If you think you’re at risk for chronic inflammation and its awful consequences, you’ll be glad to know that creating an anti-inflammatory lifestyle is easier than you may realize. These simple steps will help you reduce existing inflammation and prevent it from becoming chronic.
1. Brush and floss your teeth regularly: If you’re like me, you know dental health is important but don’t always prioritize it. But brushing and flossing your teeth at lease once daily are two of simplest and quickest ways to fight harmful inflammation.
The inflammation related to periodontal disease has been linked to chronic inflammation as well as subsequent heart disease and Alzheimer’s, so visiting your dentist on a regular basis is also a good idea.
A Mediterranean-style diet is our recommended choice. It’s made up of whole grains, fish, healthy fat and oils, fruits and vegetables and is the basis for the Eating Guides and Meal Plans in all of our Health Programs. Plus a Mediterranean diet is delicious and can be easy to prepare.
2. Fight inflammation with real food: You have a lot of delicious menu options when it comes to reducing inflammation. Choosing the right foods can help your body by blocking certain stages in the inflammatory cascade or by removing toxic by-products.
The best inflammation fighting foods are rich in antioxidants. Antioxidants are so effective because they bind to and deactivate harmful “oxygen free radicals” that are by-products of the inflammatory process. This stops oxidative damage right in its tracks.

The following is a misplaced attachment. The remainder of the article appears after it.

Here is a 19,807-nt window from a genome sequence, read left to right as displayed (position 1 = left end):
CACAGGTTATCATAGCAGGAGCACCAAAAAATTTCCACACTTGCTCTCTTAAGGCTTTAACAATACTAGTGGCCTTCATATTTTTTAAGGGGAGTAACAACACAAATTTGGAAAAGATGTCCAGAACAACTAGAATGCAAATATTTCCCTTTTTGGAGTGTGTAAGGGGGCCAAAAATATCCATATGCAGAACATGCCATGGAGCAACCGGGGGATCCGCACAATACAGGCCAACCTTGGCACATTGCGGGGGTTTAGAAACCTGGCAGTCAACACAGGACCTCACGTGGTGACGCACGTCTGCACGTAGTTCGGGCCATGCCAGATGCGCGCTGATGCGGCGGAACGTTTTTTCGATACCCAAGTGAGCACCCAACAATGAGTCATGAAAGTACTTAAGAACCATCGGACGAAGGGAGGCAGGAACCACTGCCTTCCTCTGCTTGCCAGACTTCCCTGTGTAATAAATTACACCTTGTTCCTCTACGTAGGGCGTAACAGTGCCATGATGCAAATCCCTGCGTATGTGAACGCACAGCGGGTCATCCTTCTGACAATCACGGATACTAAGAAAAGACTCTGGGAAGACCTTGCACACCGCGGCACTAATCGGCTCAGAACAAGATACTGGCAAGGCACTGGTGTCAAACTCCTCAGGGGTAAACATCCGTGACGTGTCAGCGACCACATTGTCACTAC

Some of my favorite anti-inflammatory foods include:
- dark berries (including blueberries and blackberries)
- red wine (in moderation — a glass a day)
- dark chocolate (a square or two a day, and be sure it’s not processed with alkali because this greatly reduces the major antioxidant flavanol)
Another personal favorite are beets, which contain betaine, a powerful antioxidant that can block the formation of several inflammatory markers. Beets can be enjoyed in so many ways — in salads, smoothies, juices, or even roasted with a little balsamic glaze.
Finally, omega-3 polyunsaturated fatty acids like EPA and DHA found in fatty-fish oil can play a big protective role by acting directly on signal pathways during inflammation.
- 2 teaspoons organic dried turmeric (or fresh turmeric if it’s available)
- 1 tablespoon grated fresh ginger
- 1-2 tablespoons lemon rind (from unwaxed organic lemon)
- ½-1 cup fresh squeezed lemon juice (depending on desired taste)
- 2 cups water (or coconut water if you want it sweeter)
- 1-2 tablespoons raw organic honey to taste (you can use organic maple syrup as an alternative).
Blend all these ingredients into a bright orange solution. Store in the refrigerator.
3. Try turmeric – the anti-inflammatory spice. Some specific ingredients are in the spotlight recently as mega-inflammatory fighters. The spice turmeric, for example, has gained serious credibility in reducing inflammation related to Alzheimer’s disease, arthritis and cancer.
Turmeric contains curcumin, which extinguishes inflammation by shutting off pro-inflammatory markers and reducing free radicals. Turmeric can be consumed in food, as a tea, in capsules or in a solution.
My favorite way to add turmeric to my daily routine is as a delicious elixir. I drink it in the morning, and it’s good warm or cold. Check out my recipe on your right.
4. Cut out the chemicals: Exposure to pesticides and preservatives causes inflammation by invading cells and destroying tissue. Our gut flora, which acts as another sort of immune system is also greatly affected by these chemicals. Repeated exposure kills off this crucial line of defense, leading to further tissue death and inflammation.